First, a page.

I'm black. Fuck this pageantry of pandering. Hire based off of your skill set, accomplishments and credentials, not your race. This is racial discrimination taking precedent over being qualified to do the job. I hate this shit. If anything, just even the playing field for applicants when applying for a position and we're good.
But people get hired all the time because of the color of their skin. Were you complaining when those people were white? Did you sit down and think to yourself "that black guy over there is damn near overqualified, why'd they hire that white guy?" 20 bucks say you have never said that.
My point is that Phil is coming at the problem wrong altogether. It shouldn't be "I need to give more black people a chance". Black People don't want special treatment. We want equal treatment.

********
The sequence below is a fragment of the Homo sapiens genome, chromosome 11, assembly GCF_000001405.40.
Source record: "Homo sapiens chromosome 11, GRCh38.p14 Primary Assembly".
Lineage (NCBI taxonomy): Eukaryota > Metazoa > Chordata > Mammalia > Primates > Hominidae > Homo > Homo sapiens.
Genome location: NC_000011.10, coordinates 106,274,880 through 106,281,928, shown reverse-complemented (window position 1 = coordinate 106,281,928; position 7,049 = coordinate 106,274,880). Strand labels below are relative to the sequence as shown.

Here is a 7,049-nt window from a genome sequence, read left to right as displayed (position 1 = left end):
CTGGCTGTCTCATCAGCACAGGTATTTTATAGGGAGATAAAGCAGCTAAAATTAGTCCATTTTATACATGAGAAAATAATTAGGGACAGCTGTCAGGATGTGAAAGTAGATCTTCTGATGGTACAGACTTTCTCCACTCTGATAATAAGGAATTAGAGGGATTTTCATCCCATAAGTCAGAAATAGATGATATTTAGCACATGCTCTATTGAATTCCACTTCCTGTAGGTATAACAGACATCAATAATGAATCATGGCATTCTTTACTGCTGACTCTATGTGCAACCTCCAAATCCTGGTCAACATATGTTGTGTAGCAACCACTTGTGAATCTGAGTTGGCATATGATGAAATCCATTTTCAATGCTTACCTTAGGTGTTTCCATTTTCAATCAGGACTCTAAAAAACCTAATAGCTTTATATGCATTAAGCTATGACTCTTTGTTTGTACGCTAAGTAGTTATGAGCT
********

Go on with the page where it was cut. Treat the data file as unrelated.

You nailed it. Equality doesn't start at the corporate level. It starts at the source. Educational programs that help black people to even get to the point where they can qualify for these kind of positions to begin with. What black folks need is the same early opportunities at the same quality that others enjoy. To be honest it's not just black people either. There are white poor neighborhoods too that have terrible schools. I work for a University that has an online program. So I get to speak to people from all over the country daily. It is very apparent that there are people of all races who want to go into computer-based careers, but haven't had the proper education to begin with to prepare them to even take the first steps.Yeah sure I bet that has happend 100% unfortunately there are people that are like that and it needs to change but if I thought people like Phil Spenser and big company's in the public eye really thought that way and genuinely wanted to help wouldn't they be best setting up aid/education and family advice programmes spending some of those millions in the poorest parts of black America or around the world right at the source of actual poverty actually making a difference instead of playing up to today's narrative it just feels fashionable for company's and spokespersons to say these things publicly and it feels fake.